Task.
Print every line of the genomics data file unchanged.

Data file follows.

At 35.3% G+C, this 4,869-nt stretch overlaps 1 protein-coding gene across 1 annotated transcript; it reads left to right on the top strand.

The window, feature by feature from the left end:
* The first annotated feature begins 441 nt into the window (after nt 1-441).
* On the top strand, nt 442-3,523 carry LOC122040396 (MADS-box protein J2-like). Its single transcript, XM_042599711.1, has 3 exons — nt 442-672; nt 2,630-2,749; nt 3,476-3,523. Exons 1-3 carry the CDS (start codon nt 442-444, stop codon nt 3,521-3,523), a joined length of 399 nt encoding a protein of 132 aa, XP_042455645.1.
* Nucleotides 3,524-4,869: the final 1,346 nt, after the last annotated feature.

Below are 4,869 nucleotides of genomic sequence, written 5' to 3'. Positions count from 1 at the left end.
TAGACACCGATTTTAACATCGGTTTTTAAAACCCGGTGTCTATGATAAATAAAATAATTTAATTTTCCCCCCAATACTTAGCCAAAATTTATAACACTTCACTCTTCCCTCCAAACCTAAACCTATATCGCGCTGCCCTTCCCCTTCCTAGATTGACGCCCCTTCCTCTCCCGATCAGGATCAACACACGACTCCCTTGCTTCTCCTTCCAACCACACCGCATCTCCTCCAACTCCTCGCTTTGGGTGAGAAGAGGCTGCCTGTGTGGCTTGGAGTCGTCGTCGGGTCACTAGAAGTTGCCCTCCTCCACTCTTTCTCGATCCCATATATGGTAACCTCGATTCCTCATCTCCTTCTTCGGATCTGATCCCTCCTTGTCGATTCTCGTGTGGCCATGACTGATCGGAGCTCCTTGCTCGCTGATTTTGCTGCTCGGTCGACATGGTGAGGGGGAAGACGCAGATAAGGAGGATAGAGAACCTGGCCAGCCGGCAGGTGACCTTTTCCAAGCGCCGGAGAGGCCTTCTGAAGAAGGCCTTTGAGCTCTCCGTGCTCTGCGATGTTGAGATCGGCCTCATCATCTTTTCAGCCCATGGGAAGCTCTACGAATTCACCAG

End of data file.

At 35.3% G+C, this 4,869-nt stretch overlaps 1 protein-coding gene across 1 annotated transcript; it reads left to right on the top strand.

The window, feature by feature from the left end:
* The first annotated feature begins 441 nt into the window (after nt 1-441).
* On the top strand, nt 442-3,523 carry LOC122040396 (MADS-box protein J2-like). Its single transcript, XM_042599711.1, has 3 exons — nt 442-672; nt 2,630-2,749; nt 3,476-3,523. Exons 1-3 carry the CDS (start codon nt 442-444, stop codon nt 3,521-3,523), a joined length of 399 nt encoding a protein of 132 aa, XP_042455645.1.
* Nucleotides 3,524-4,869: the final 1,346 nt, after the last annotated feature.

Below are 4,869 nucleotides of genomic sequence, written 5' to 3'. Positions count from 1 at the left end.
TAGACACCGATTTTAACATCGGTTTTTAAAACCCGGTGTCTATGATAAATAAAATAATTTAATTTTCCCCCCAATACTTAGCCAAAATTTATAACACTTCACTCTTCCCTCCAAACCTAAACCTATATCGCGCTGCCCTTCCCCTTCCTAGATTGACGCCCCTTCCTCTCCCGATCAGGATCAACACACGACTCCCTTGCTTCTCCTTCCAACCACACCGCATCTCCTCCAACTCCTCGCTTTGGGTGAGAAGAGGCTGCCTGTGTGGCTTGGAGTCGTCGTCGGGTCACTAGAAGTTGCCCTCCTCCACTCTTTCTCGATCCCATATATGGTAACCTCGATTCCTCATCTCCTTCTTCGGATCTGATCCCTCCTTGTCGATTCTCGTGTGGCCATGACTGATCGGAGCTCCTTGCTCGCTGATTTTGCTGCTCGGTCGACATGGTGAGGGGGAAGACGCAGATAAGGAGGATAGAGAACCTGGCCAGCCGGCAGGTGACCTTTTCCAAGCGCCGGAGAGGCCTTCTGAAGAAGGCCTTTGAGCTCTCCGTGCTCTGCGATGTTGAGATCGGCCTCATCATCTTTTCAGCCCATGGGAAGCTCTACGAATTCACCAG